The CNBCSP is the largest prospective population-based breast cancer screening cohort study ever in China and has achieved preliminary effectiveness among both urban and rural women. Between Chinese urban and rural women, we found several important differences in detection rates, tumor characteristics, and patterns of cancer distribution. In the future, feasible screening schemes targeting specific populations are needed and would be expected to achieve higher detection rates of breast cancer. Additional cost-effectiveness analyses are needed to evaluate the health-economic benefits of different screening methods.
Overview of the Chinese National Breast Cancer Screening Program
A total of 1,226,714 women aged 35–69 years (including 398,184 urban women and 828,530 rural women) were enrolled in the Chinese National Breast Cancer Screening Program (CNBCSP). Eligibility criteria included: (1) being of high-risk age for breast cancer according to the Chinese Cancer Registry for Chinese urban (age 35–69) and rural women (age 35–59)31, (2) no diagnosis of breast cancer before screening; and 3) having lived for ≥3 years in their local community. The screening program was conducted from March 2008 to November 2009 among Chinese urban women, and from July 2009 to December 2011 among Chinese rural women.
Before screening, the target population was selected from one or two urban communities with high incidence of breast cancer, were chosen by the provincial cancer registry according to local cancer registry data. Then a list of women in the target population was acquired from the local department of household registration from the Public Security Bureau or local residential committees. Archives including detailed information (name, person ID, age, and address) of the target population were established. Invitation letters with health education information were sent to all eligible women by the community staff, who also suggested a time for a screening appointment. The response rates of urban and rural women for breast cancer screening were 54.37% and 63.10%, respectively (Supplementary Table 6).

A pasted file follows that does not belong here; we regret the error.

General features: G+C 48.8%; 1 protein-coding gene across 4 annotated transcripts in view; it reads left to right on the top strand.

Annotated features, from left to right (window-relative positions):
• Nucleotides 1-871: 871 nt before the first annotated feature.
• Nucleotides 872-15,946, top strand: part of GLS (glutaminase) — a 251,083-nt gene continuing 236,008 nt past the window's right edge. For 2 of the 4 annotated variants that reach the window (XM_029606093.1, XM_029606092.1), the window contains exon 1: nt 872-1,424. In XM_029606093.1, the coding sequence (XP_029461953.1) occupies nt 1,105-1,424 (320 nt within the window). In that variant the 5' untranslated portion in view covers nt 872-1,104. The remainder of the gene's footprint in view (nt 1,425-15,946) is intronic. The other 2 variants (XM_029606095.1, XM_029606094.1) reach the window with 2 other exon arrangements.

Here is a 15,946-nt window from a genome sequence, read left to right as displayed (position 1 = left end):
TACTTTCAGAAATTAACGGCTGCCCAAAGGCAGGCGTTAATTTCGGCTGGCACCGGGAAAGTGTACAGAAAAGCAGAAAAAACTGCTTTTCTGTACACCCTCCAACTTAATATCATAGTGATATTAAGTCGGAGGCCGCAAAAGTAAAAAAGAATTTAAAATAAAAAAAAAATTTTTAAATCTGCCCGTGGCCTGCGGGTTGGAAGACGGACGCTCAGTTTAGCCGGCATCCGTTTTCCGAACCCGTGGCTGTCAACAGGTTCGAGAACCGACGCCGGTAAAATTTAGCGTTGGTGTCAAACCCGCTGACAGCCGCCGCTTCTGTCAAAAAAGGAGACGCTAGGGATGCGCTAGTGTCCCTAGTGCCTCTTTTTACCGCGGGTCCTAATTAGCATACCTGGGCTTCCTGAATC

At the beginning of screening, after signing informed consent regarding all experimental protocols, all eligible women underwent a face-to-face interview to collect demographic data. Then trained physicians performed a clinical breast examination (CBE) on each participant. Urban women suspected of having cancer underwent mammography (MAM), and then underwent breast ultrasound (BUS) examination. However, MAM devices were not easily accessed due to limited medical resources in Chinese rural regions, and BUS was more available than MAM in these regions. Therefore, after undergoing CBE, rural women suspected of having cancer underwent BUS followed by MAM. This procedure is currently more suitable for women in Chinese rural regions according to the committee of experts of CNBCSP. Finally, needle aspiration biopsy or surgery was performed to confirm diagnosis in those with a highly suspected malignancy suggested by either MAM or BUS. One-year follow-up was conducted to validate negative results. The screening flowchart from CNBCSP is shown in Supplementary Fig. 2.